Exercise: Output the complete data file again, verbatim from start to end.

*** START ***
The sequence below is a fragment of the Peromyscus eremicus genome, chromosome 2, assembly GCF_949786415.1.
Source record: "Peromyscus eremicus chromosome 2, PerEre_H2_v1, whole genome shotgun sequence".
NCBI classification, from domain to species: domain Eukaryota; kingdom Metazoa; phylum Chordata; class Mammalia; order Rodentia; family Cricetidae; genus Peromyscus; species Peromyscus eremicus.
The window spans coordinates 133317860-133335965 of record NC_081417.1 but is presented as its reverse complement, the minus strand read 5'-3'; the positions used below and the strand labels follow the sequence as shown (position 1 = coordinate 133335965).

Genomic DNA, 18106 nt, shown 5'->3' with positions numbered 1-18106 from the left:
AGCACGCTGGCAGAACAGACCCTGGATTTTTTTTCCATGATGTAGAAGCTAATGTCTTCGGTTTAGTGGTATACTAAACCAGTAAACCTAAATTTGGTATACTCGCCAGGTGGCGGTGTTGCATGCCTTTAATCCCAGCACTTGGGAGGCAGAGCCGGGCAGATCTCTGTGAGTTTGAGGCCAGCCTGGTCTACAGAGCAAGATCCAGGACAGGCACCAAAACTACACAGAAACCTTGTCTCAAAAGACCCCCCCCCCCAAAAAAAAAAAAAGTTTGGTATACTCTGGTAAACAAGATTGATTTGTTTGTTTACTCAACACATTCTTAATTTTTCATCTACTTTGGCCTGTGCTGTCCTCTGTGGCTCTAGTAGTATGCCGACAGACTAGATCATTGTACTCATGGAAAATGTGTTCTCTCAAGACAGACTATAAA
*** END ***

The sequence below is a fragment of the Peromyscus eremicus genome, chromosome 2, assembly GCF_949786415.1.
Source record: "Peromyscus eremicus chromosome 2, PerEre_H2_v1, whole genome shotgun sequence".
NCBI classification, from domain to species: domain Eukaryota; kingdom Metazoa; phylum Chordata; class Mammalia; order Rodentia; family Cricetidae; genus Peromyscus; species Peromyscus eremicus.
The window spans coordinates 133317860-133335965 of record NC_081417.1 but is presented as its reverse complement, the minus strand read 5'-3'; the positions used below and the strand labels follow the sequence as shown (position 1 = coordinate 133335965).

Genomic DNA, 18106 nt, shown 5'->3' with positions numbered 1-18106 from the left:
AGCACGCTGGCAGAACAGACCCTGGATTTTTTTTCCATGATGTAGAAGCTAATGTCTTCGGTTTAGTGGTATACTAAACCAGTAAACCTAAATTTGGTATACTCGCCAGGTGGCGGTGTTGCATGCCTTTAATCCCAGCACTTGGGAGGCAGAGCCGGGCAGATCTCTGTGAGTTTGAGGCCAGCCTGGTCTACAGAGCAAGATCCAGGACAGGCACCAAAACTACACAGAAACCTTGTCTCAAAAGACCCCCCCCCCCAAAAAAAAAAAAAGTTTGGTATACTCTGGTAAACAAGATTGATTTGTTTGTTTACTCAACACATTCTTAATTTTTCATCTACTTTGGCCTGTGCTGTCCTCTGTGGCTCTAGTAGTATGCCGACAGACTAGATCATTGTACTCATGGAAAATGTGTTCTCTCAAGACAGACTATAAA